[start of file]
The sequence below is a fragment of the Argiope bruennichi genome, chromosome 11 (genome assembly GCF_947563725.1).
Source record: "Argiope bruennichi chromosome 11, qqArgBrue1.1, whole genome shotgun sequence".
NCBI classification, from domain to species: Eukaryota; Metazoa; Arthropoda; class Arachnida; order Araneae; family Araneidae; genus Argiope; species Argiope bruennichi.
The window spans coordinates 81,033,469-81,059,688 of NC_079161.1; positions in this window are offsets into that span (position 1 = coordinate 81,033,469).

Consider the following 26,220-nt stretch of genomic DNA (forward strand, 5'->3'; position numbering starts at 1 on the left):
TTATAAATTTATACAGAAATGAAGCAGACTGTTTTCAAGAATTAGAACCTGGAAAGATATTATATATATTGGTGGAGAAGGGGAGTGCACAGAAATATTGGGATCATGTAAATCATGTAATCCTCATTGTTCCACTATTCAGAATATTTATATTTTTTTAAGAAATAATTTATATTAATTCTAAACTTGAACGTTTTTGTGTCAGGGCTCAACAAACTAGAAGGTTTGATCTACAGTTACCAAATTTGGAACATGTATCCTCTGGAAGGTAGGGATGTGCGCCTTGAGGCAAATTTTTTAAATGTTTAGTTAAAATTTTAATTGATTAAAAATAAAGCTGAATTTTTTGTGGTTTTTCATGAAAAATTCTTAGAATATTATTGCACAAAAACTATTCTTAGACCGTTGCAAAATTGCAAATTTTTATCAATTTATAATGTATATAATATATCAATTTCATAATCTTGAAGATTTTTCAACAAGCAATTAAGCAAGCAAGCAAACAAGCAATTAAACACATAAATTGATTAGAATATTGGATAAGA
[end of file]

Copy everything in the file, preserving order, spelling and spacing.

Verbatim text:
The sequence below is a fragment of the Argiope bruennichi genome, chromosome 11 (genome assembly GCF_947563725.1).
Source record: "Argiope bruennichi chromosome 11, qqArgBrue1.1, whole genome shotgun sequence".
NCBI classification, from domain to species: Eukaryota; Metazoa; Arthropoda; class Arachnida; order Araneae; family Araneidae; genus Argiope; species Argiope bruennichi.
The window spans coordinates 81,033,469-81,059,688 of NC_079161.1; positions in this window are offsets into that span (position 1 = coordinate 81,033,469).

Consider the following 26,220-nt stretch of genomic DNA (forward strand, 5'->3'; position numbering starts at 1 on the left):
TTATAAATTTATACAGAAATGAAGCAGACTGTTTTCAAGAATTAGAACCTGGAAAGATATTATATATATTGGTGGAGAAGGGGAGTGCACAGAAATATTGGGATCATGTAAATCATGTAATCCTCATTGTTCCACTATTCAGAATATTTATATTTTTTTAAGAAATAATTTATATTAATTCTAAACTTGAACGTTTTTGTGTCAGGGCTCAACAAACTAGAAGGTTTGATCTACAGTTACCAAATTTGGAACATGTATCCTCTGGAAGGTAGGGATGTGCGCCTTGAGGCAAATTTTTTAAATGTTTAGTTAAAATTTTAATTGATTAAAAATAAAGCTGAATTTTTTGTGGTTTTTCATGAAAAATTCTTAGAATATTATTGCACAAAAACTATTCTTAGACCGTTGCAAAATTGCAAATTTTTATCAATTTATAATGTATATAATATATCAATTTCATAATCTTGAAGATTTTTCAACAAGCAATTAAGCAAGCAAGCAAACAAGCAATTAAACACATAAATTGATTAGAATATTGGATAAGA